‘Āina as the term for homeland identified the Hawaiian as a food producer. The word is compounded from the verb ‘ai, to eat, referring specifically to vegetable foods, with the substantive suffix na, which makes it a noun. The word ‘āina, then, means ‘that which feeds.’
Using stratigraphic archaeology and refinements in radiocarbon dating, studies suggest it was about 900-1000 AD that “Polynesian explorers first made their remarkable voyage from central Eastern Polynesia Islands, across the doldrums and into the North Pacific, to discover Hawai‘i.” (Kirch)
When the first colonists reached Hawai‘i they found along the shores a flora with which they were familiar in tropical Polynesia: beach morning glory or pohuehue, naupaka, hau, milo and kamani.
The rich valley bottoms which later they would clear, terrace, and irrigate for wet-taro cultivation were, in their pristine state, dense jungle, probably covered mostly with the hau shrub which, where it runs wild, produces a dense, tight jungle. For this jungle the first settlers had no use.
What taro tops they had, they planted along the banks of the streams, as taro is still planted along the banks of irrigation and drainage ditches. If they had sweet-potato shoots, these were planted in sandy soil near their huts.
It is more likely, however, that the first settlers had little or nothing to plant. The plants and more colonists were probably brought by canoes sent back to the homeland.
For generations the small, slowly growing population clustered around shore sites near streams that supplied them with water. Such sites are best for inshore fishing.
In the course of native settlement, as the early kanaka colonizers spread from fishing sites on the shore to inland areas and fanned out over the plains and hills from original centers of settlement, households with ties of relationship became scattered.
Some located on upland slopes (ko kula uka,) some on the plains toward the sea (ko kula kai) and some along the shore (ko kaha kai.) Neighborly interdependence, the sharing of goods and services, naturally resulted in the settling of contiguous lands by a given ‘ohana rather than in a scattering over an entire district.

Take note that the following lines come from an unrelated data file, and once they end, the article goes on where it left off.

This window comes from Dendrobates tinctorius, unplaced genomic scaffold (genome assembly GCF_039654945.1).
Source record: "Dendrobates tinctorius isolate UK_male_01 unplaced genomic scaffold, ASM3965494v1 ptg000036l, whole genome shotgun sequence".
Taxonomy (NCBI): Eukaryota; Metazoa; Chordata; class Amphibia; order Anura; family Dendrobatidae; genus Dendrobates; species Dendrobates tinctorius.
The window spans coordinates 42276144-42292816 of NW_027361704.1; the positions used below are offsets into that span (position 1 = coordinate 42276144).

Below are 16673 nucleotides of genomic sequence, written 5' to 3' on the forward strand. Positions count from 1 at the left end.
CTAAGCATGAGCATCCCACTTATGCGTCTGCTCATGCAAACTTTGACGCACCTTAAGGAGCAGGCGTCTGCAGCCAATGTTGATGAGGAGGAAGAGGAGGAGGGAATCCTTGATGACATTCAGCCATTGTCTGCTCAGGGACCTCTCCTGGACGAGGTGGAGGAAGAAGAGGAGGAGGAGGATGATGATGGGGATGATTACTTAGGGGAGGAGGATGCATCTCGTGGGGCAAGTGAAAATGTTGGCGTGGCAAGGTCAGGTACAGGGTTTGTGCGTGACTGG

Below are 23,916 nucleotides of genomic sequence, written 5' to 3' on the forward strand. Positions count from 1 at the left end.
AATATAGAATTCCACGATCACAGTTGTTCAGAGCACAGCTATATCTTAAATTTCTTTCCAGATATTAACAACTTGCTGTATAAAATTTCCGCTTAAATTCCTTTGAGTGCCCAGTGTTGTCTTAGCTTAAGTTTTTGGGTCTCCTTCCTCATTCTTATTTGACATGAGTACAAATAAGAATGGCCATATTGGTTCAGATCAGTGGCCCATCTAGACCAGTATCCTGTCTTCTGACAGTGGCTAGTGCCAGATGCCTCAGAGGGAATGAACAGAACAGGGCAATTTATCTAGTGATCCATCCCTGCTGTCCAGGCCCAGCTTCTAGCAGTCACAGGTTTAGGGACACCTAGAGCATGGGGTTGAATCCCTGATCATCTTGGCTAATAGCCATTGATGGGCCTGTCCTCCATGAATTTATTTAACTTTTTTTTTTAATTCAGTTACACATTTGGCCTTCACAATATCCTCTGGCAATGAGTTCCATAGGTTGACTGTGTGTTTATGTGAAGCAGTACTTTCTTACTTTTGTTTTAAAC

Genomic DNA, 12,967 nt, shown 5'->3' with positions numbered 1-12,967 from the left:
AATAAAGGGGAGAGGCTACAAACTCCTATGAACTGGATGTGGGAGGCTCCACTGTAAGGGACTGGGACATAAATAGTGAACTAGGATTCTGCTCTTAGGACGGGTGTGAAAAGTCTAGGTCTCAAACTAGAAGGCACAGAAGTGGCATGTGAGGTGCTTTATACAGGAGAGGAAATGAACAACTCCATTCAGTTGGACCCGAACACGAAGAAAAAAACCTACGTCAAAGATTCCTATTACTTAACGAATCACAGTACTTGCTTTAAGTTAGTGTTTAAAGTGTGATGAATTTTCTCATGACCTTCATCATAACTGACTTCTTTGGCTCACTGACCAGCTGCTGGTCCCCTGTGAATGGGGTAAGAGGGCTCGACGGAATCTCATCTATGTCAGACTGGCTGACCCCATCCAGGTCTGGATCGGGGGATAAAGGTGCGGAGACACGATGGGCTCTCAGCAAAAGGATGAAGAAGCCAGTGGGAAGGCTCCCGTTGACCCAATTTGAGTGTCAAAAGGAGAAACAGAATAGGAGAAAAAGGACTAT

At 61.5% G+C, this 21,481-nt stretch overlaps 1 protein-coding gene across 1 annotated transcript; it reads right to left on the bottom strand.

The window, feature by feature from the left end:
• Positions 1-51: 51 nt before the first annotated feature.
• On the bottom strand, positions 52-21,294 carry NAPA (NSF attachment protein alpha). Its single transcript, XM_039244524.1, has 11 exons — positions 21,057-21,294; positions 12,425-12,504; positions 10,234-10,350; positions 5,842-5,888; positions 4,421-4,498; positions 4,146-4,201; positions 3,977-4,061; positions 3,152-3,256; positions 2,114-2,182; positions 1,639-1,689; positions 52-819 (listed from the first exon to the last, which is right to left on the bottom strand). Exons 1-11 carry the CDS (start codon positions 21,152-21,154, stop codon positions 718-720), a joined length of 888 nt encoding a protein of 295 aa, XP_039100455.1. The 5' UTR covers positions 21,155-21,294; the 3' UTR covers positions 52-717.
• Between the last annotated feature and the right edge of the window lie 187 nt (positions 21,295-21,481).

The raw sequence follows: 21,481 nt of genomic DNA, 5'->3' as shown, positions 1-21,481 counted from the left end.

When they had acquired taro, they no doubt rapidly cleared away the jungle along the streams to make room for taro patches, and there was a beginning of terraced flats that could be irrigated directly from the stream.
Fishermen and their families living around the bays and the beaches, or at isolated localities along the coast where fishing was practicable, led a life that was materially simpler than that of planters who dwelt on the plains.
Once they had discovered the great koa trees in the uplands, they were in a position to build large voyaging canoes, and it would take only a few men to sail these back in the direction of the Society Islands, or to the Marquesas, Samoa or Tonga.
Later, Polynesians brought with them shoots, roots, cuttings and seeds of various plants for food, cordage, medicine, fabric, containers, all of life’s vital needs. “Canoe crops” (Canoe Plants) is a term to describe the group of plants brought to Hawaiʻi by these early Polynesians.
“The people had ample cultivable land in the moist upland from two to four miles inland at altitudes of one thousand to twenty-five hundred feet. … The soil is most fertile, being formed from the decay of recent lava flows.”
“There the natives found their chief means of subsistence, and, in good seasons, were sufficiently fed. In bad seasons there were droughts, and more or less of ‘wī,’ or famine.” (Bishop)
The food plants of Hawaiʻi can be divided into three groups: those known as staple foods (the principal starchy foods – kalo (taro,) ʻuala (sweet potato,) ʻulu (breadfruit,) etc;) those of less importance (to add nutrients and variety to the diet;) and those known as famine foods. (Krauss)
Eventually, most of the makaʻāinana (‘common people’) were farmers, a few were fishermen. Tenants cultivated smaller crops for family consumption, to supply the needs of chiefs and provide tributes.
There was a high degree of stability or permanence of tenure despite the general turnover of authority and titles to the land whenever a new aliʻi came into power, owing to the fact that particular ‘ohana enjoyed the rights of occupancy and use and faithfully fulfilled their obligations.
In many cases their ancestors had pioneered the area and cultivated it since the earliest era of Hawaiian settlement. (Lots of information here is from Handy, Handy & Pukui.)